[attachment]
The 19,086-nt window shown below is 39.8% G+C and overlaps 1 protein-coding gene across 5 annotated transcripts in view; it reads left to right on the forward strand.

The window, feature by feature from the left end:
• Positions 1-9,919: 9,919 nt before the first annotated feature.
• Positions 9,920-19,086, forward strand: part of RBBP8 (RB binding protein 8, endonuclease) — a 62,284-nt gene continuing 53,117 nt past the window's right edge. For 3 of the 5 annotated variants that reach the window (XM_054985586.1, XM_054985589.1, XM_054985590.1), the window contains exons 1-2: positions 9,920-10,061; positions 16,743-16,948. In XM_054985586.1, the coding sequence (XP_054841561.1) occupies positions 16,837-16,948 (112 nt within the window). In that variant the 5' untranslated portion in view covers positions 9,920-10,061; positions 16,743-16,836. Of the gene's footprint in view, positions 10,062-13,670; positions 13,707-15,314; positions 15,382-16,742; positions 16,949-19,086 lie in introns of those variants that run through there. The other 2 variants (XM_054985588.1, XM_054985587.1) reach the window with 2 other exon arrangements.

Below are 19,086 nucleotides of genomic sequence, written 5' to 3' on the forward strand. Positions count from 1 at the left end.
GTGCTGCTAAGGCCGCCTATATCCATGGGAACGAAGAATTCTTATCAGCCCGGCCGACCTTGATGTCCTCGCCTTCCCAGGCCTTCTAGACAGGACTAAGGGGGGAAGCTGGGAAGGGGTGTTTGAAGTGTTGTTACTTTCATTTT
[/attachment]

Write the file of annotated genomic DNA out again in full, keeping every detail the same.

The 19,086-nt window shown below is 39.8% G+C and overlaps 1 protein-coding gene across 5 annotated transcripts in view; it reads left to right on the forward strand.

The window, feature by feature from the left end:
• Positions 1-9,919: 9,919 nt before the first annotated feature.
• Positions 9,920-19,086, forward strand: part of RBBP8 (RB binding protein 8, endonuclease) — a 62,284-nt gene continuing 53,117 nt past the window's right edge. For 3 of the 5 annotated variants that reach the window (XM_054985586.1, XM_054985589.1, XM_054985590.1), the window contains exons 1-2: positions 9,920-10,061; positions 16,743-16,948. In XM_054985586.1, the coding sequence (XP_054841561.1) occupies positions 16,837-16,948 (112 nt within the window). In that variant the 5' untranslated portion in view covers positions 9,920-10,061; positions 16,743-16,836. Of the gene's footprint in view, positions 10,062-13,670; positions 13,707-15,314; positions 15,382-16,742; positions 16,949-19,086 lie in introns of those variants that run through there. The other 2 variants (XM_054985588.1, XM_054985587.1) reach the window with 2 other exon arrangements.

Below are 19,086 nucleotides of genomic sequence, written 5' to 3' on the forward strand. Positions count from 1 at the left end.
GTGCTGCTAAGGCCGCCTATATCCATGGGAACGAAGAATTCTTATCAGCCCGGCCGACCTTGATGTCCTCGCCTTCCCAGGCCTTCTAGACAGGACTAAGGGGGGAAGCTGGGAAGGGGTGTTTGAAGTGTTGTTACTTTCATTTT